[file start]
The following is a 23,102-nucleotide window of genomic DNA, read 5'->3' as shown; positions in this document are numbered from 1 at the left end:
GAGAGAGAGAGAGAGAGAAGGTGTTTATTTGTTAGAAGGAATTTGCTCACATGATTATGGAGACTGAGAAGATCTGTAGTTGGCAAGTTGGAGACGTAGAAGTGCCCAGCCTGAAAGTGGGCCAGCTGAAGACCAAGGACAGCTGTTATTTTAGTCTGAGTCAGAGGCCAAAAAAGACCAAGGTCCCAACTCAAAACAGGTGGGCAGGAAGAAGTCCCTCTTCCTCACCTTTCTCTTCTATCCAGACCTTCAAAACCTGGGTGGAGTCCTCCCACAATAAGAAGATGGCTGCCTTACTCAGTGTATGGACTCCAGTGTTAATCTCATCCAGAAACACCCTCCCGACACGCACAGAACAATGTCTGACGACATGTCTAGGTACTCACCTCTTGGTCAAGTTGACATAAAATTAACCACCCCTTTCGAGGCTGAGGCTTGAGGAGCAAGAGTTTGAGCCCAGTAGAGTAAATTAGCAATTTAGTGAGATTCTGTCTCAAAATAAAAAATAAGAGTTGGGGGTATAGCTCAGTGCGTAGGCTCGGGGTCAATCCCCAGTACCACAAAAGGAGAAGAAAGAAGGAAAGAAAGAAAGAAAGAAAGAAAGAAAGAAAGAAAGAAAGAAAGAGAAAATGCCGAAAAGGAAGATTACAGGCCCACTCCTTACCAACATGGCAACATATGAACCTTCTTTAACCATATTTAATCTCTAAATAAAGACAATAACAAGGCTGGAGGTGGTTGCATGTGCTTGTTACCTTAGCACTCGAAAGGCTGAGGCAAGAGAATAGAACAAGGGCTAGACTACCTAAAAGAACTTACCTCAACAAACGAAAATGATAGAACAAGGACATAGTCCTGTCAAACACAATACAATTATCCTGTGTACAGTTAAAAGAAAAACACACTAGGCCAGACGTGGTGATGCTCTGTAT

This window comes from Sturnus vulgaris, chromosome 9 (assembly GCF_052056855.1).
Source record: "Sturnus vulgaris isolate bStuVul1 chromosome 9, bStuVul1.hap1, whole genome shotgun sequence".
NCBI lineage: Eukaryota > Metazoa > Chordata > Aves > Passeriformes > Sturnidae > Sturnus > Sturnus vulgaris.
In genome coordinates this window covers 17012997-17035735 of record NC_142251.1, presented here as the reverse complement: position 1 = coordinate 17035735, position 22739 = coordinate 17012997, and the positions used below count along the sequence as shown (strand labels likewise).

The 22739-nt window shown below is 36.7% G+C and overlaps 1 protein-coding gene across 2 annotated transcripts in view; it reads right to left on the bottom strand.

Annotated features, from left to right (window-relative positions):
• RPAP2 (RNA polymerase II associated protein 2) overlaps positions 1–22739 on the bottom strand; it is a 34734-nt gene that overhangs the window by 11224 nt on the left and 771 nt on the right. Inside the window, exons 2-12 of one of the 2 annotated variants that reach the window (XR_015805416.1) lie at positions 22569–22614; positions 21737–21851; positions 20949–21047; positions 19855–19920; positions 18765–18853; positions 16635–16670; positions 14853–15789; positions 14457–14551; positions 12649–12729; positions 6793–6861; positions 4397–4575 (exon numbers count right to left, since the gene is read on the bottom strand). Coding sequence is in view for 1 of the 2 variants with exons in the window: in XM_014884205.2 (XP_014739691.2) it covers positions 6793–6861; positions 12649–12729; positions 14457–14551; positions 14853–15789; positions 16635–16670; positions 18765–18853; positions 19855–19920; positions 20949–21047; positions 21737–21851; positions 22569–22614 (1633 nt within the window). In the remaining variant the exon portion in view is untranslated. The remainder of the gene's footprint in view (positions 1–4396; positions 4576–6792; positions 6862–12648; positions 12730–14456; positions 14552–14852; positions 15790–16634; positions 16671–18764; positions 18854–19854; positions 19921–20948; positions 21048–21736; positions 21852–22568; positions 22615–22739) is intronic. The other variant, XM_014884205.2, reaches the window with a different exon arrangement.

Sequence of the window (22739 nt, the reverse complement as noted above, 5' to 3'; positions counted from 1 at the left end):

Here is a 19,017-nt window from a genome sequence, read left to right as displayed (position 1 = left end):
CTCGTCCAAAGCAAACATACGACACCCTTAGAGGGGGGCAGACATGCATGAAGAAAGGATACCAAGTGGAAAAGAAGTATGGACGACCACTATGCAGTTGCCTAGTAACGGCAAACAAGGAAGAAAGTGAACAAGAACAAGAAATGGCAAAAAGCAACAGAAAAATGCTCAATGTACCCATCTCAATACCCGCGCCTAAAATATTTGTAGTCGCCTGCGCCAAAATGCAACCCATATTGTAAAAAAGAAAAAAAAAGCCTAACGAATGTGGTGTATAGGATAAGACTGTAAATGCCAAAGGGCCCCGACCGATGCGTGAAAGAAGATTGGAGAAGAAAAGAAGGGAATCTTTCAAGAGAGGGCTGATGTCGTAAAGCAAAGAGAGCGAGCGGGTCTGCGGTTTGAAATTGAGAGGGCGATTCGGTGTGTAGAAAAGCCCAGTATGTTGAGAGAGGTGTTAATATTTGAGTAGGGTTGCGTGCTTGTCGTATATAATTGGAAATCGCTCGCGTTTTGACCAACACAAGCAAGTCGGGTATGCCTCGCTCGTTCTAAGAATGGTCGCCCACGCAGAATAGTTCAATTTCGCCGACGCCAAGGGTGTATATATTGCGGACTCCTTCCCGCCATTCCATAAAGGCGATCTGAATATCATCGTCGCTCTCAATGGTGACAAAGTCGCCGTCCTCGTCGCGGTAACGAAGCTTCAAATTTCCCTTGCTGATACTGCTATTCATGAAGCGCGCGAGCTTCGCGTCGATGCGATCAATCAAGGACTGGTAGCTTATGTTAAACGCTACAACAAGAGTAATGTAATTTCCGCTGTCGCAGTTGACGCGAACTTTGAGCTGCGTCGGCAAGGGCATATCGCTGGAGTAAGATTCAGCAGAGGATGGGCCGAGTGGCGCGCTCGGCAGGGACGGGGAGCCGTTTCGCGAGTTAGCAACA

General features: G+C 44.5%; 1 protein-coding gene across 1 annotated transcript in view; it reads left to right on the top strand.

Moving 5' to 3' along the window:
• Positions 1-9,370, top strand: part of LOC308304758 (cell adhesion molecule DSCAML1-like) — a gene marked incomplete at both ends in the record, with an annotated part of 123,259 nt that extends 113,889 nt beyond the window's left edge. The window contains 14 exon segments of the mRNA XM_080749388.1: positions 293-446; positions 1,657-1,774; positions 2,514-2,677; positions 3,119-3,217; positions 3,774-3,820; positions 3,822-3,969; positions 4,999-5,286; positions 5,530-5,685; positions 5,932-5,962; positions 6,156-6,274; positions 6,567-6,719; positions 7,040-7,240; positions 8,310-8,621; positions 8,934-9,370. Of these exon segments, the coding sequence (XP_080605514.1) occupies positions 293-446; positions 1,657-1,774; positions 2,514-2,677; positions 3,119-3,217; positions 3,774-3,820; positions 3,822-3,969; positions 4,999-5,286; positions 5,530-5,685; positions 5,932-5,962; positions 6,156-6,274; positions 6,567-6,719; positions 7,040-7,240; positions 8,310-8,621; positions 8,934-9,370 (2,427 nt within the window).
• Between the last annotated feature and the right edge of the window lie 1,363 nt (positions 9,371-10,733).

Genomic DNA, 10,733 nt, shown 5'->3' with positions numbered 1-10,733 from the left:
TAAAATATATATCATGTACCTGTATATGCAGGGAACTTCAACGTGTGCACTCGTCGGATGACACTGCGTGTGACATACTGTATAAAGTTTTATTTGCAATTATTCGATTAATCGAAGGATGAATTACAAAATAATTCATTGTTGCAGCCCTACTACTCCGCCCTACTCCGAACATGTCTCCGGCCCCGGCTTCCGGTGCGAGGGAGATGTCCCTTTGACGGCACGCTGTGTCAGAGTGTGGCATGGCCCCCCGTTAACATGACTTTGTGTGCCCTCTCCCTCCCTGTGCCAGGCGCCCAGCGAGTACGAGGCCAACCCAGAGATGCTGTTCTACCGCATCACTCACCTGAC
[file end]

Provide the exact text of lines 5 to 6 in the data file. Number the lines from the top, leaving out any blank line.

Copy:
NCBI lineage: Eukaryota > Metazoa > Chordata > Aves > Passeriformes > Sturnidae > Sturnus > Sturnus vulgaris.
In genome coordinates this window covers 17012997-17035735 of record NC_142251.1, presented here as the reverse complement: position 1 = coordinate 17035735, position 22739 = coordinate 17012997, and the positions used below count along the sequence as shown (strand labels likewise).